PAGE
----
IHAT closure threatens proper investigations into allegations of torture by the UK
Earlier today, the UK Defence Secretary Sir Michael Fallon announced that the Iraq Historical Allegations Team (IHAT) would be shut down as early as this summer.
According to Minister Fallon, IHAT – established in 2010 to investigate over 3,000 allegations of abuse by UK soldiers in Iraq – was able to reduce its caseload because many of the allegations brought forward by [former solicitor] Phil Shiner have been widely discredited.
It is expected that any remaining cases are to be transferred for investigation by the Royal Navy Police, rather than by IHAT which was initially scheduled to close down in 2019.
REDRESS is concerned that the pre-mature closure of IHAT will limit the prospects for a full accounting of what happened in cases like Baha Mousa, the Iraqi hotel receptionist who died after being interrogated and abused by British soldiers. His case is now the subject of an ongoing investigation by IHAT.
There is also the case of fifteen year old Kareem Ali, who allegedly was thrown into a canal and left to drown. More than 300 cases have resulted in compensation payments while others have led to disciplinary hearings.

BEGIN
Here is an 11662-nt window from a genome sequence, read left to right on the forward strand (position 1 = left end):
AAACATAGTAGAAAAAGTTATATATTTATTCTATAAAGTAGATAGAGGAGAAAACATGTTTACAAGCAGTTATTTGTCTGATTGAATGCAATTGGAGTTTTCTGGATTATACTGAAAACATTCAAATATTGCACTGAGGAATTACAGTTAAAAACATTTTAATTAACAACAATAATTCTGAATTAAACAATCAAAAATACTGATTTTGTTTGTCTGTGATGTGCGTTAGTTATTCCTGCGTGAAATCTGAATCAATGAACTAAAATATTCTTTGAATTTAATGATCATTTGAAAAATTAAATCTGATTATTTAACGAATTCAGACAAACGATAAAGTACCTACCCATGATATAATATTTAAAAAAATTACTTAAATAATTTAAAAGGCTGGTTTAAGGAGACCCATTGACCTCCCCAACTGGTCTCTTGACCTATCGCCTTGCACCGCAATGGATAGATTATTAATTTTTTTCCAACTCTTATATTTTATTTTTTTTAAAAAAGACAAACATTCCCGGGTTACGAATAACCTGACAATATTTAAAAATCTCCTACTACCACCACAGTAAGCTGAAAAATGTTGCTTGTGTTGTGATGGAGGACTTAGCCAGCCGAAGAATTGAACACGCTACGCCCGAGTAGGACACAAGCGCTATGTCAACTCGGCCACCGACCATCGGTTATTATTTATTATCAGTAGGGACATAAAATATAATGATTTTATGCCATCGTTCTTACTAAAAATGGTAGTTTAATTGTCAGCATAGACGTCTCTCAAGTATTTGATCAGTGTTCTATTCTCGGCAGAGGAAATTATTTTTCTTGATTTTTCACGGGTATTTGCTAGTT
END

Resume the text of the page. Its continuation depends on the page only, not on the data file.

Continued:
Rather than closing down IHAT, the Government should ensure that it can continue to fully and independently investigate these and any other credible allegations of abuse within the time frame set by IHAT itself.
For the Royal Navy Police to “reabsorb and complete the remaining investigations as normal business”, as Minister Fallon has said, will happen following the closure of IHAT as a separate investigative body by this summer, this is of concern, because it removes any semblance of an independent investigation into any remaining cases.
Carla Ferstman, Director of REDRESS, said:
“Any investigation into the allegations of abuses by UK soldiers in Iraq must not only be independent but must also be seen to be independent. It is vital that all allegations of torture and related abuses are fully scrutinised. The Iraq Historical Allegations Team must be given the full autonomy, resources and authority to continue with its work. The impropriety of a solicitor does not reduce the importance of getting to the bottom of any torture practices. This is important for accountability of those responsible, but also to guarantee non-repetition.”
For further information, please contact:
Kevin Laue, Legal Advisor, on +44 (0)796 216 6443 or Carla Ferstman, Director of REDRESS, at email@example.com.